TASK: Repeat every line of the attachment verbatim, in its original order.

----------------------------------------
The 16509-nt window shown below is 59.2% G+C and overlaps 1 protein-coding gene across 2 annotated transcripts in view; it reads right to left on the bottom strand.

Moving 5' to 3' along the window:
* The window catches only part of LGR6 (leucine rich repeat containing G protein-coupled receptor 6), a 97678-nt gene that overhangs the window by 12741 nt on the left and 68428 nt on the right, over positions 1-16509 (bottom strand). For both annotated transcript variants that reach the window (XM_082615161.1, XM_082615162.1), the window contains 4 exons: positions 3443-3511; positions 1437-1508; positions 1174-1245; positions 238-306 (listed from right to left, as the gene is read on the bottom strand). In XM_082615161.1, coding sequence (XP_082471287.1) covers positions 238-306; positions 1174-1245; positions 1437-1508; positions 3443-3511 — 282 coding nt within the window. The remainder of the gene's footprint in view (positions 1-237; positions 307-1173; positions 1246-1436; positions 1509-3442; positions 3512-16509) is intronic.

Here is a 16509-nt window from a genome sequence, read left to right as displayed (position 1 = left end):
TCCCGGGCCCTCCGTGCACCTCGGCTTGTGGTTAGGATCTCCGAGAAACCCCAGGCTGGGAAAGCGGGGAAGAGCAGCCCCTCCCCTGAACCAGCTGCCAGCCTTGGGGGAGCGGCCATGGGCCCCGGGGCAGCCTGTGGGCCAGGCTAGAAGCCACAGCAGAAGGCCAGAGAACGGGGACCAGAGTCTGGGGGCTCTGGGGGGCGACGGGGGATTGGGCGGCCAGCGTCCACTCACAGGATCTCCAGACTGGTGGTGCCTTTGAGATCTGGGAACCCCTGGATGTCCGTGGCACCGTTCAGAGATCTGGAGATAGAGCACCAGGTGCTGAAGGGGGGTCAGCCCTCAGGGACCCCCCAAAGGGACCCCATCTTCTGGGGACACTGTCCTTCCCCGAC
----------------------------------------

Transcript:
The 16509-nt window shown below is 59.2% G+C and overlaps 1 protein-coding gene across 2 annotated transcripts in view; it reads right to left on the bottom strand.

Moving 5' to 3' along the window:
* The window catches only part of LGR6 (leucine rich repeat containing G protein-coupled receptor 6), a 97678-nt gene that overhangs the window by 12741 nt on the left and 68428 nt on the right, over positions 1-16509 (bottom strand). For both annotated transcript variants that reach the window (XM_082615161.1, XM_082615162.1), the window contains 4 exons: positions 3443-3511; positions 1437-1508; positions 1174-1245; positions 238-306 (listed from right to left, as the gene is read on the bottom strand). In XM_082615161.1, coding sequence (XP_082471287.1) covers positions 238-306; positions 1174-1245; positions 1437-1508; positions 3443-3511 — 282 coding nt within the window. The remainder of the gene's footprint in view (positions 1-237; positions 307-1173; positions 1246-1436; positions 1509-3442; positions 3512-16509) is intronic.

Here is a 16509-nt window from a genome sequence, read left to right as displayed (position 1 = left end):
TCCCGGGCCCTCCGTGCACCTCGGCTTGTGGTTAGGATCTCCGAGAAACCCCAGGCTGGGAAAGCGGGGAAGAGCAGCCCCTCCCCTGAACCAGCTGCCAGCCTTGGGGGAGCGGCCATGGGCCCCGGGGCAGCCTGTGGGCCAGGCTAGAAGCCACAGCAGAAGGCCAGAGAACGGGGACCAGAGTCTGGGGGCTCTGGGGGGCGACGGGGGATTGGGCGGCCAGCGTCCACTCACAGGATCTCCAGACTGGTGGTGCCTTTGAGATCTGGGAACCCCTGGATGTCCGTGGCACCGTTCAGAGATCTGGAGATAGAGCACCAGGTGCTGAAGGGGGGTCAGCCCTCAGGGACCCCCCAAAGGGACCCCATCTTCTGGGGACACTGTCCTTCCCCGAC